The Obama administration is proposing to spend nearly $4 billion in a decade to accelerate the acceptance of driverless cars on US roads and curb traffic fatalities and travel delays.
No. The Congress needs to refuse to provide the funding for this.
Leave aside whether we want driverless cars on our roads. There’s an arguably positive role for government to actively support, even help fund, basic research. However, once the theory from such basic research has been developed sufficiently (a private enterprise-defined criterion), bringing any related concepts to market is purely an engineering matter and so must be solely a free market/producer/consumer decision. The work, then, should be funded only by private enterprise.
Competition Commissioner [sic!] Margrethe Vestager called foul on a Belgian tax law the commission says unfairly saved 35 companies—most of them European—some €700 million ($763.3 million) in taxes since 2005. Belgium will now have to collect those taxes if it doesn’t appeal, or loses in court.
How terrible it is that a company should keep the money that belongs to its owners by following applicable sovereign law. For shame.
Here’s the thing, identified by the WSJ at the above link:
It’s a two-fer that only President Barack Obama could propose with a straight face.
The Obama administration is proposing to extend a financial sweetener the federal government offers states that expand their Medicaid programs, in a bid to persuade more to do so before the president leaves office.
White House officials said President Barack Obama will ask Congress to include three years of full federal funding of expansion for any state that extends eligibility for the program to most low-income residents. Officials said the proposal will be made in Mr Obama’s fiscal 2017 budget, to be released Feb 9.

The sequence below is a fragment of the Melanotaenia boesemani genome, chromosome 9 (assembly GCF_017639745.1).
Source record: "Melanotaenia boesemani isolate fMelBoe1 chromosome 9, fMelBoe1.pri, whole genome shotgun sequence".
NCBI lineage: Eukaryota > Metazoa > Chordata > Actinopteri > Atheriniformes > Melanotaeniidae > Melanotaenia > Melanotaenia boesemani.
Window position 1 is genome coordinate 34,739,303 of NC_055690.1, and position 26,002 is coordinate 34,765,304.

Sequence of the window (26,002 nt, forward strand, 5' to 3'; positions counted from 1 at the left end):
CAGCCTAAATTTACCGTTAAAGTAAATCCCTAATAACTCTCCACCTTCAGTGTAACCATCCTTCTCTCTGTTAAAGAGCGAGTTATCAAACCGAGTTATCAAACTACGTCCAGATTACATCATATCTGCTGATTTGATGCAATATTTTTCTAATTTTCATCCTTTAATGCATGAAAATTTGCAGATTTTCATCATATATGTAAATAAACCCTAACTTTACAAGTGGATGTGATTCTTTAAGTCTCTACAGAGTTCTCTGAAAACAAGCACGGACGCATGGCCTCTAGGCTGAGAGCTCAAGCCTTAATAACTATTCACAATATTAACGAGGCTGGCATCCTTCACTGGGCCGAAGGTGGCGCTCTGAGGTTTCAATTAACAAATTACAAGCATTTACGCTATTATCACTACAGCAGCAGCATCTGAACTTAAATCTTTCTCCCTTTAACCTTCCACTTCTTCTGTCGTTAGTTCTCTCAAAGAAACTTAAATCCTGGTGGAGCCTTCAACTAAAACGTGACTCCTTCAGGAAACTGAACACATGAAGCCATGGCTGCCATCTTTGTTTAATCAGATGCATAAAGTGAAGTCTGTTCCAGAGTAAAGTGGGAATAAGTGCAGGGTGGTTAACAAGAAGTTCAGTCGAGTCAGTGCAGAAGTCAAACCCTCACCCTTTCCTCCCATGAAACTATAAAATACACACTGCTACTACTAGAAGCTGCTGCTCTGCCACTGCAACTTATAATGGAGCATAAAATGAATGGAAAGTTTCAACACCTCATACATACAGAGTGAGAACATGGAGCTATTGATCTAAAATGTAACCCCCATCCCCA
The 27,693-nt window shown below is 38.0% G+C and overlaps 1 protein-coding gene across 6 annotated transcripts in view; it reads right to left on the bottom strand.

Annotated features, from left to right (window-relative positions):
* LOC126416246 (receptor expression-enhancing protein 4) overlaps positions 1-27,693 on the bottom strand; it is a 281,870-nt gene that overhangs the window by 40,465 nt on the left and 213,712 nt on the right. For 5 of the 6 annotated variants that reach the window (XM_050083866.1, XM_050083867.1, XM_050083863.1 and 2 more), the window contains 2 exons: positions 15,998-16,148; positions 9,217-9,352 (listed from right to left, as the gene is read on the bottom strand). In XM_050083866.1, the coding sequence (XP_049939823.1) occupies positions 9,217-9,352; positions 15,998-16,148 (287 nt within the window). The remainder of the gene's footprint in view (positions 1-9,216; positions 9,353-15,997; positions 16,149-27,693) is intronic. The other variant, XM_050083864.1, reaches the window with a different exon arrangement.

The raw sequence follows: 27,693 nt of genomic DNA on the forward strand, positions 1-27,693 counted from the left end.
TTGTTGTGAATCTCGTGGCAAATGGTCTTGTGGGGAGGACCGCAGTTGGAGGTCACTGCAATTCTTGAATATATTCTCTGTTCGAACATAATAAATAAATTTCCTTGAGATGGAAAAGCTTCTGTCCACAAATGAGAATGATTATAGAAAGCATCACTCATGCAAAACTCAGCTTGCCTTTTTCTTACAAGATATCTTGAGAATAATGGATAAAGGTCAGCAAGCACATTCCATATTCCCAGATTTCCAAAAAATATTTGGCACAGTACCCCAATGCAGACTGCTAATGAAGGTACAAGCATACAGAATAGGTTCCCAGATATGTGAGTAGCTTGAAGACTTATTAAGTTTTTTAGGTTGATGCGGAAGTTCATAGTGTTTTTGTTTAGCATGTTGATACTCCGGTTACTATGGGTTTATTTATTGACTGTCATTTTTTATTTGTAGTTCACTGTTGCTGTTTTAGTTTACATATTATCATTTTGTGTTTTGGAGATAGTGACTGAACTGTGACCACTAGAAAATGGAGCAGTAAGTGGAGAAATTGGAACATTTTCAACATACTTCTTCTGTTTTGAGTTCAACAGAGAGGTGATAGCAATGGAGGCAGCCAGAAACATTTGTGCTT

As global oil prices plunge to levels not seen in more than a decade—and Saudi Arabia and Iran threaten to further flood the market with cheap crude as part of their ongoing feud—the possibility of rock-bottom fuel prices appears to be a blessing for consumers.
What’s the downside of that? With our own restriction on exporting oil lifted, we’re also in a position to keep producing and keep selling. The low prices are good for American consumers; they’re an opportunity to expand our own market (the Saudis’ logic in maintaining production rates in the face of falling prices is sound), and thereby wean Europe off dependence on Russian oil exports; and low prices hurts…whom?
Texas Governor Greg Abbott called for a constitutional convention, looking to revive support for an existing movement that seeks a constitutional convention. Abbott also offered a number of Amendments of his own that he’d like to see proposed at such a convention.
- Prohibit Congress from regulating activity that occurs in one state
- Require Congress to balance its budget.
- Prohibit administrative agencies from creating law
- Prohibit administrative agencies from pre-empting state law
- Allow a two-thirds majority of the states of override a Supreme Court decision
- Require a seven-justice super-majority vote for Supreme Court decisions that invalidate a democratically enacted law